e were seated beneath the mammoth, lofty pulpit in Boston’s historic Trinity Church. Along with some 2,000 worshipers, we had gathered for the annual candlelight carol service.
Handsome faces wreathed in expensive scarves passed through the large heavy curtains that divide the outer quarters from the sanctuary. Women garbed in their seasonal finest gracefully seated themselves in the ancient pews.
“A person has to get here an hour early to get a seat,” I overheard a man whisper to his friend. Even as he spoke, ushers were pointing to side walls where late arrivers could stand throughout the service.
On the expansive platform, poinsettias smothered the regal churchly furnishings. A lone gold cross hung from the front’s very center, as if to crown the ornate display ablaze with color in celebration of Christ’s birth.
Majestic strains pealed forth from the organ: “Trumpet Tune in C Major,” by Henry Purcell; “Sonata for Flute and Organ,” by George Frederick Handel; and others.
One by one, dozens of tall white candles were being lit. They stood as silent soldiers amid the flowering plants.
Our family had invited guests to join us that chilly December evening. Since this worship had become a cherished tradition to us over the years, we relished sharing it with special friends. We awaited anxiously every move, nuance, and musical offering to be placed before God.
Looking to my left, however, I noted a young man who did not seem to fit. He was crouched over at first, bent with his head magnetized toward the floor. Then, with a sharp twist to his right, he slung himself about, rearing his black hair into the air with a jerk. His dark eyes shot at me, then bounced away, then back again in my direction. I noticed some saliva mixing with his beard.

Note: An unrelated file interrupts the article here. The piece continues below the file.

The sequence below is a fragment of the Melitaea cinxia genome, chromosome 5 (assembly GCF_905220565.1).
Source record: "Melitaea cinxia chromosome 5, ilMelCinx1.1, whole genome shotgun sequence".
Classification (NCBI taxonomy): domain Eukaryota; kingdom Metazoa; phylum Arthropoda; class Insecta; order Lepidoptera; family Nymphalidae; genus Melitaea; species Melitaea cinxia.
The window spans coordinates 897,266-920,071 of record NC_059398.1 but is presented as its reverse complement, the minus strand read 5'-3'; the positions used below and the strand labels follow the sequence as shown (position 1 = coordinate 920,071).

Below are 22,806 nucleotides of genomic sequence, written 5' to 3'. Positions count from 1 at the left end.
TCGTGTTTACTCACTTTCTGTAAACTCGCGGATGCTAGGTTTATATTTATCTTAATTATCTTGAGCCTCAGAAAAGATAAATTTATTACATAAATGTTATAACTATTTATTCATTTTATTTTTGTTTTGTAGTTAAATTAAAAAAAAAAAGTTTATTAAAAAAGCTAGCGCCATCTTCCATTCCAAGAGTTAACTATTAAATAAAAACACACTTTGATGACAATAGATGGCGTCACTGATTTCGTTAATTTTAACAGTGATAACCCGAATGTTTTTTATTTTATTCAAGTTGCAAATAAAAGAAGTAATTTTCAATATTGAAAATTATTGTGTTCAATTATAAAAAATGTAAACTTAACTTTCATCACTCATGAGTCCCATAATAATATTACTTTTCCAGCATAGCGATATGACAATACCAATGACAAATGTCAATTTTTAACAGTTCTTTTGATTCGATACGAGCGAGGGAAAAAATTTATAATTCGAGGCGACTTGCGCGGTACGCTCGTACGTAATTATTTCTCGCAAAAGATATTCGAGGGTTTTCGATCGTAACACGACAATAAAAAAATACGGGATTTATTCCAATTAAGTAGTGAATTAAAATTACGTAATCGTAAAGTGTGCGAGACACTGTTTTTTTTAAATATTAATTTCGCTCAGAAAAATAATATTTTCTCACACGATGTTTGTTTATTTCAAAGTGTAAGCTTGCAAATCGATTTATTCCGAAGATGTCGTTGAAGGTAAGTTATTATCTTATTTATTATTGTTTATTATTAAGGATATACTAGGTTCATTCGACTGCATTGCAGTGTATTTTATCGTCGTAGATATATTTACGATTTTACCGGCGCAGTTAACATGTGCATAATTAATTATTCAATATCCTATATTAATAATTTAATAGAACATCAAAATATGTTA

Obviously, the man at the other end of the pew did not notice the youth’s behavior, for he was mesmerized with the lighting of the candles. I wondered what his reaction would be whenever he did glance to his left. There he would witness a crippled man with crutches, a crooked body garbed in denims and flannel shirt.
How had I missed this young man’s entrance within our hallowed corner of the sanctuary? Without notice, he had simply slipped in, wedging his way into our tidy mosaic of season’s liturgy.
Presently I saw an usher—black-suited with a red carnation in his lapel—stoop over the young man, whispering something into his ear.
Oh, no! I gasped inwardly. After all, this was Christmas. And we were in a house of God.
If ever love feasts were to be in fashion, surely this was the time. Surely this usher was not demanding that the poor young man leave for fear of disturbing the sedate!
The usher left him. The young man’s head flipped back again while two hands led two arms into jutted motions scraping the air. One leg shot out and then back against the floor. His eyes darted back to me. Fright was all over his face.
Suddenly I felt sick because of my fear of what was going to happen to this man. Would the ushers, with a veneer of kindness, lead him away from the rest of us? What game would they play to convince him that he would enjoy the service better from a side room somewhere?